Posted: Apr 12, 2011 6:47 PM by Andy Koen
Updated: Apr 12, 2011 8:10 PM
Husky Stadium at Florence High School is now closed. Engineers say that the facility is no longer safe to use. The stands themselves along with a barrier wall that holds the stadium back off the track is beginning to slip forward.
"They really don't want to put anyone in danger in our community by using the stands at this time," said superintendent Cynthia Scriven.
But the stadium isn't the only problem. There are cracks in the walls and the floors of the cafeteria and gymnasium. In fact, the cafeteria is now covered in carpet to keep students from tripping on the cracks.
That said, the engineering firm hired by the district to evaluate the safety of the buildings says that the school is safe. The $18 million facility is not quite 5 years old, but estimates of the damage already top $4 million. Scriven says the district is hoping to be able to come to a settlement with the contractors and builder to be reimbursed for the loss.
Making matters worse, the district recently had to repay more than a million dollars to the Holcim Cement Plant over an abatement issue. As a consequence property taxes in the Fremont Re-2 School District will have to go up by 25 percent next year.
School board secretary Bob Wood says when he and the other board members voted to award the contract in 2005, they had no way of knowing that there would be this many problems.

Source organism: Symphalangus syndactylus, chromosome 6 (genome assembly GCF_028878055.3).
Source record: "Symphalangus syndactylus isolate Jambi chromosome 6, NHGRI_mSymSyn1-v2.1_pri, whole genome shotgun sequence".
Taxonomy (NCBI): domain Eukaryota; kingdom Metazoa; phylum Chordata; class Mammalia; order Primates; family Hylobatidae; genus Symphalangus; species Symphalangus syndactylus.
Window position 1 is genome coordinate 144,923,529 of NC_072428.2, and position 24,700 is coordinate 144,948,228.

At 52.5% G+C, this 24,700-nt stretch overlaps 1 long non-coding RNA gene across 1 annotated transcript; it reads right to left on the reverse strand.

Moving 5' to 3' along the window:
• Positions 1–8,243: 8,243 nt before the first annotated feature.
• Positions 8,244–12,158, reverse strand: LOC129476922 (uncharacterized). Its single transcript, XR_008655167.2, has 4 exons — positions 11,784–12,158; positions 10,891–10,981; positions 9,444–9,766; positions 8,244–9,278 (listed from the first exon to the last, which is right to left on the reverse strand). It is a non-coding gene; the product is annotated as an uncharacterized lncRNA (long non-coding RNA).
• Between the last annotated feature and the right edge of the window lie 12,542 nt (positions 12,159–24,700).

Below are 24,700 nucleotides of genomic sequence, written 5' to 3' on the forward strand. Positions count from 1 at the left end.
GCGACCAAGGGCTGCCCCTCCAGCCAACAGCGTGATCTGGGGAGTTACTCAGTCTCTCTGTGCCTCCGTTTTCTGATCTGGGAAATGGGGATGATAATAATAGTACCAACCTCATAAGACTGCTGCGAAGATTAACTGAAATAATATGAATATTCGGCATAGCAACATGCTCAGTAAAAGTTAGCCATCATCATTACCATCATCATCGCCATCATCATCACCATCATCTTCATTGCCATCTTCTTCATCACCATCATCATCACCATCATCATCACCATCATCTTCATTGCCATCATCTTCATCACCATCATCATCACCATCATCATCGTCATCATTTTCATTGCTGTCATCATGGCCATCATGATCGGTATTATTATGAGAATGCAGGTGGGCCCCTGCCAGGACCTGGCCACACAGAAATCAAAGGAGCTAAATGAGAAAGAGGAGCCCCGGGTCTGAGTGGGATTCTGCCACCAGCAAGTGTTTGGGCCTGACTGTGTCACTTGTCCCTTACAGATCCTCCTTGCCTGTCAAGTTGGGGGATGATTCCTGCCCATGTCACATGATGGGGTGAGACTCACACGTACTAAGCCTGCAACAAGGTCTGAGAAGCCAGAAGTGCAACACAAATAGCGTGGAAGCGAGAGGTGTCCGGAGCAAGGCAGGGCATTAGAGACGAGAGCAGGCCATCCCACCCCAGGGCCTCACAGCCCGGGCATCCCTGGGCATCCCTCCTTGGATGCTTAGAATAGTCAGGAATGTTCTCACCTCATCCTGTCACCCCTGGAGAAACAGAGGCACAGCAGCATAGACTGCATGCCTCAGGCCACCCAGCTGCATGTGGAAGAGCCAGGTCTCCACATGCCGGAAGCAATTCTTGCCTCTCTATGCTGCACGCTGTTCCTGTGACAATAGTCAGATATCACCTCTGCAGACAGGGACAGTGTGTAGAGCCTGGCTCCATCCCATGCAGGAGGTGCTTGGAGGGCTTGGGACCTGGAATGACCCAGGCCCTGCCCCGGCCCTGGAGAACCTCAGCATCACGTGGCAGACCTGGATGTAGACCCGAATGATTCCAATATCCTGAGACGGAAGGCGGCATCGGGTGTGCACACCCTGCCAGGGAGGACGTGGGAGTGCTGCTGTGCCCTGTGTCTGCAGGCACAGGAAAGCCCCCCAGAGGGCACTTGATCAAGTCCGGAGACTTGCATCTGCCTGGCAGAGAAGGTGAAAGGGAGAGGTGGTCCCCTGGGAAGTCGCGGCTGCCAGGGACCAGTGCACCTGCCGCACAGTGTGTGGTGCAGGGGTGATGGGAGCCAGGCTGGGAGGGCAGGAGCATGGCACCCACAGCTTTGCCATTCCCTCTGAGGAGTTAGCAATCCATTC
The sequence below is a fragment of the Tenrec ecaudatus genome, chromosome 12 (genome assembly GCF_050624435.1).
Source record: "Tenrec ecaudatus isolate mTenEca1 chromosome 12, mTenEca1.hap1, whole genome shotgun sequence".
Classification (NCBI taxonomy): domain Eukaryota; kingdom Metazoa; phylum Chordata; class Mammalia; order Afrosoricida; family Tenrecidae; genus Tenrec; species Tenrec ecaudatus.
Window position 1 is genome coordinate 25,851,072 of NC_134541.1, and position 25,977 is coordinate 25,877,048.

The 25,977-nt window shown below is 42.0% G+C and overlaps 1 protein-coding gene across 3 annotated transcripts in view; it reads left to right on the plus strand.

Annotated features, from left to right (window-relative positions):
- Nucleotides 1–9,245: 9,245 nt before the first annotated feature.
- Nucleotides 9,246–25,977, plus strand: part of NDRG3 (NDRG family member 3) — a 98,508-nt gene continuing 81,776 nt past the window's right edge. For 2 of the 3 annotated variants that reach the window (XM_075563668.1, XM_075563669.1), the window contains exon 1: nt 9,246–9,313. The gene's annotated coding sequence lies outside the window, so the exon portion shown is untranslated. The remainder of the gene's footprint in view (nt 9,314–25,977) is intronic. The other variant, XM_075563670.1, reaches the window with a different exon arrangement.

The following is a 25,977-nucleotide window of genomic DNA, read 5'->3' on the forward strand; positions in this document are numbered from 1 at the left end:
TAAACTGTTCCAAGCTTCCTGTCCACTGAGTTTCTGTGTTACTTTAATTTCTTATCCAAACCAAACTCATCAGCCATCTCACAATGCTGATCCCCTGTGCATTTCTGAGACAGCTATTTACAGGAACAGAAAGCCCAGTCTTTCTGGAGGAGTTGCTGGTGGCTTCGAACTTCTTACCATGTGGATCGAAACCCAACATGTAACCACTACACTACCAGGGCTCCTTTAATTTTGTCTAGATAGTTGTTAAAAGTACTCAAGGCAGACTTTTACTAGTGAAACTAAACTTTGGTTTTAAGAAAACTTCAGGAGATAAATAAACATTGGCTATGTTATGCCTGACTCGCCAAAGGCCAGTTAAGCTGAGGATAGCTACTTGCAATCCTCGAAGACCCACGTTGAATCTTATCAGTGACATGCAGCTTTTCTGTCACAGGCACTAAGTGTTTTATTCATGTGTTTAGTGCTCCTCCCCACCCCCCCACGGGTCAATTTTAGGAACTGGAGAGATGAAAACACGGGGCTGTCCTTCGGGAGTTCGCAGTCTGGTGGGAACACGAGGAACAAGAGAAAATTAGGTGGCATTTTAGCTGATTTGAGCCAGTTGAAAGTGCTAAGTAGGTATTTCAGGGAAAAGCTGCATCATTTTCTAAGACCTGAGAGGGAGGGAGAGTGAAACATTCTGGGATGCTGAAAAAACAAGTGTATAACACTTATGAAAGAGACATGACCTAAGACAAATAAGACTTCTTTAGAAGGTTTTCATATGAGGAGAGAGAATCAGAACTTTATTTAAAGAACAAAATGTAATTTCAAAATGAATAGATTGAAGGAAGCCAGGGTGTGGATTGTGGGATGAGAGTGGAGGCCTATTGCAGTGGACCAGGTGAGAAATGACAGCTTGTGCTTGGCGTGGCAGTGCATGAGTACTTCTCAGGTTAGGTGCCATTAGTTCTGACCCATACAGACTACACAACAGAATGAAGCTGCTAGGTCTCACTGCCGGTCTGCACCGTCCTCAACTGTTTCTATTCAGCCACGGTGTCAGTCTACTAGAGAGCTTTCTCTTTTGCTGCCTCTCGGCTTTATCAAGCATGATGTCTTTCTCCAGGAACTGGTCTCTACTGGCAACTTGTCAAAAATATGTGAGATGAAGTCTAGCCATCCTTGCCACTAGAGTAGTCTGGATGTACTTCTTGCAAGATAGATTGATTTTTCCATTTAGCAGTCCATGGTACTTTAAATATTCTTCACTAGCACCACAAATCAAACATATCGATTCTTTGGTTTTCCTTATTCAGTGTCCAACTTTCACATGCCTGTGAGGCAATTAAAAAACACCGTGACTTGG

"We chose people that have good reputations and that have worked well in other school districts, produced quality products and things happened."
Wood says the district has tried to do the best it can with the funds that are available. But state budget cuts, the Holcim abatement and the building damages have nearly depleted their finances.
"There isn't money to fix all those things," Wood said.
Principal Steve Wolfe says that graduation will most likely be held in the school gymnasium. Physical education classes, soccer games and track and field practice will still take place on the field for the remainder of the school year.
Scriven says the district hopes to have the stadium repaired over the summer to be ready for football games in the fall.